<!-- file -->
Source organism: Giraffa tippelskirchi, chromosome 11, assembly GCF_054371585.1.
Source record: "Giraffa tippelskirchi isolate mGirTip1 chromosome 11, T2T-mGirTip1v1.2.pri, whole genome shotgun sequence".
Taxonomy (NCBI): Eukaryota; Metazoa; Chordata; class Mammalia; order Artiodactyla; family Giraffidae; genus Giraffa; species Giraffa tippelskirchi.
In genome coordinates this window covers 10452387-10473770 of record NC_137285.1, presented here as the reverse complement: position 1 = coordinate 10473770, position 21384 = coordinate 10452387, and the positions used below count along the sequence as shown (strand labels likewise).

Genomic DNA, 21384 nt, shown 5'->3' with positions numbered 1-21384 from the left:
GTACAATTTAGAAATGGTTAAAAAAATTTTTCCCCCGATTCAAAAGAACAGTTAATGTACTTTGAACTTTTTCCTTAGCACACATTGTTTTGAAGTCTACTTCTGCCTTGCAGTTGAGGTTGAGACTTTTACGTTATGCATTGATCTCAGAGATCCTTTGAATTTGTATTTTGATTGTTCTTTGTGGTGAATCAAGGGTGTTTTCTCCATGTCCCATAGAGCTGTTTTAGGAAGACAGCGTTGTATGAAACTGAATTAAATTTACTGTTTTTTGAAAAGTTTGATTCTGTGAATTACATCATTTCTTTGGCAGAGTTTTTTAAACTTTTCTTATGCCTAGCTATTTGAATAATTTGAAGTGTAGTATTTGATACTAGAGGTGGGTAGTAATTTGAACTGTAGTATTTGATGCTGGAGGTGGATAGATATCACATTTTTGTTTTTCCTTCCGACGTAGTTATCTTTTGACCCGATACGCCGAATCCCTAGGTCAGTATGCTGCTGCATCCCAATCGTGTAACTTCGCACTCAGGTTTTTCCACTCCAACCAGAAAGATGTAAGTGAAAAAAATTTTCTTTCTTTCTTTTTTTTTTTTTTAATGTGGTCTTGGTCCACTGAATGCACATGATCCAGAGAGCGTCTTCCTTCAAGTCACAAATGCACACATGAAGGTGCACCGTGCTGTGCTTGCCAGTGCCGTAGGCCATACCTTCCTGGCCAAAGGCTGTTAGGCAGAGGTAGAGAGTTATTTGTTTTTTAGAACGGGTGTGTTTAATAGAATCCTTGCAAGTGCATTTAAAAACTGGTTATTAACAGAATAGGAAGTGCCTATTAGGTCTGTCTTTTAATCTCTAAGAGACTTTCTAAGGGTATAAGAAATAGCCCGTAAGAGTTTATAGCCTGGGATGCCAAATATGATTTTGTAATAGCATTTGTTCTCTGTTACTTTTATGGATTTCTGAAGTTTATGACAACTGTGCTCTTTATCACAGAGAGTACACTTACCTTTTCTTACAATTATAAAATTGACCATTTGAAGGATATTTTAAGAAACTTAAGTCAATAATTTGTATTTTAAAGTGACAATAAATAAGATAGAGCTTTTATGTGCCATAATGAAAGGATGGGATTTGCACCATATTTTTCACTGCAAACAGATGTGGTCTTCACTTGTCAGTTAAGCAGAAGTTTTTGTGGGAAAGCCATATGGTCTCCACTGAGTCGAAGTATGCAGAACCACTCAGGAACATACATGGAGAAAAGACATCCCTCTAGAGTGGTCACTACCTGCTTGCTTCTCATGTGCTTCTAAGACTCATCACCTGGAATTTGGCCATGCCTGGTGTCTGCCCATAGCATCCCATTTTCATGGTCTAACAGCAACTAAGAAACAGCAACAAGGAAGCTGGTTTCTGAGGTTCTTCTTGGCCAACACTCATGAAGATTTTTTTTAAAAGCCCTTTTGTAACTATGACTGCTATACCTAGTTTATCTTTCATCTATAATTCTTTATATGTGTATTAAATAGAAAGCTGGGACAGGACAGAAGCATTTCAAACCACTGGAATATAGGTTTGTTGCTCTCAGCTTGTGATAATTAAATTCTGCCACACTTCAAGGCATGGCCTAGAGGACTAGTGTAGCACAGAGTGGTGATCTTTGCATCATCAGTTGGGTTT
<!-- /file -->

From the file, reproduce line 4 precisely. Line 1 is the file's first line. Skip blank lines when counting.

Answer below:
In genome coordinates this window covers 10452387-10473770 of record NC_137285.1, presented here as the reverse complement: position 1 = coordinate 10473770, position 21384 = coordinate 10452387, and the positions used below count along the sequence as shown (strand labels likewise).